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Rent

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With so many plays onstage at the height of the theater season, it’s taken me a while to find a chance to see Venice Theatre’s Stage II production of Rent, which opened two weeks ago. The good news is that, judging from what I saw, the large, mostly young cast has lost none of their […]

March 29, 2010


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With so many plays onstage at the height of the theater season, it’s taken me a while to find a chance to see Venice Theatre’s Stage II production of Rent, which opened two weeks ago. The good news is that, judging from what I saw, the large, mostly young cast has lost none of their energy and passion for the piece.

The bad news: The main emotion that comes through, at almost any time here, is anger. Now, of course there was plenty to be angry about in Jonathan Larson’s vision of New York’s Lower East Side in the late ’80s and early ’90s—homelessness, addiction, and most prominently, the shadow of AIDS. But there’s also love, devotion, creativity and friendship to celebrate in Rent, and those feelings don’t come out as clearly as that predominant one of loud outrage.

Perhaps that sense of being assaulted by anger is emphasized because in the small environs of the Pinkerton Theatre, and in the way the set is intentionally designed (by Kirk V. Hughes), you are very much in the middle of the drama and tension and can’t get away from it for a second. Sitting behind a chain link fence, with the actors occasionally within a fingertip’s reach, audience members are definitely drawn into the Sturm und Drang.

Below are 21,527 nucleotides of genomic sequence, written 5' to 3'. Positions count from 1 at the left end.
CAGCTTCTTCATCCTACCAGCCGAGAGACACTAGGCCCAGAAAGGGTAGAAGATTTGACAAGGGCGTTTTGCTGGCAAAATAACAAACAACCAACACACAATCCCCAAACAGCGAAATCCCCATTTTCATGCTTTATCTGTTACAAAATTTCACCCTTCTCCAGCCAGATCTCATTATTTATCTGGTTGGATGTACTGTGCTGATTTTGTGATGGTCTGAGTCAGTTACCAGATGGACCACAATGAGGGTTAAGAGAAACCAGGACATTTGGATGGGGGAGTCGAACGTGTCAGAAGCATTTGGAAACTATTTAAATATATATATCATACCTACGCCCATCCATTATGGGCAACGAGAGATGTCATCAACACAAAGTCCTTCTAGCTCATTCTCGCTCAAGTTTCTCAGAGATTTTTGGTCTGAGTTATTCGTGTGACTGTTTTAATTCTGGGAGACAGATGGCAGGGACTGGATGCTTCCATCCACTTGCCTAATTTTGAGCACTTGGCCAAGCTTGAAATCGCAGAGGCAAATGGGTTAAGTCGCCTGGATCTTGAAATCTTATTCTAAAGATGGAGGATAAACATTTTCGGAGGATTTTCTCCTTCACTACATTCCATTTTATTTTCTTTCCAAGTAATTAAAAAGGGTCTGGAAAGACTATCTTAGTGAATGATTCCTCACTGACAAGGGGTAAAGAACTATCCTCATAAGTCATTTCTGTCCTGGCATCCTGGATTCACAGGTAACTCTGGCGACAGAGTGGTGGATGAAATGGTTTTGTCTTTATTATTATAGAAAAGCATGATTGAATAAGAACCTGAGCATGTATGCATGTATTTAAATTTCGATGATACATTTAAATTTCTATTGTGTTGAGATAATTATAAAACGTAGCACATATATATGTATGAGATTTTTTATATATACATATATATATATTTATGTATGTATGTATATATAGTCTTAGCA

The play includes characters based to some extent or other on Puccini’s originals in La boheme: the starving artists Roger (Evan Glantz) and Mark (Dorian Boyd), the seductive but ailing Mimi (Geena M. Ravella), the AIDS-stricken drag queen Angel (Jonathan Hall), his lover Tom Collins (Charles McKenzie), the friend-turned-landlord (Mark Mercado), the flamboyant performance artist Maureen (Rebecca Phippard) and her lesbian lover Joanne (Lauren Kelly). Performances vary in quality, with Phippard, Kelly and Hall perhaps faring the best; but there’s no doubt all of the actors believe strongly in what they’re doing.

Director and choreographer Brad Wages has done a mostly good job in staging this demanding musical given the restrictions of the space, although those less familiar with the storyline of Rent may have trouble following some of the action and keeping the time frames firmly in mind (it’s sometimes hard to distinguish dialogue or lyrics, and things do move along very quickly). For RENT-heads (as devoted fans of this show call themselves), that won’t be a problem.

Rent continues through April 11; for tickets call 488-1115 or go to venicestage.com.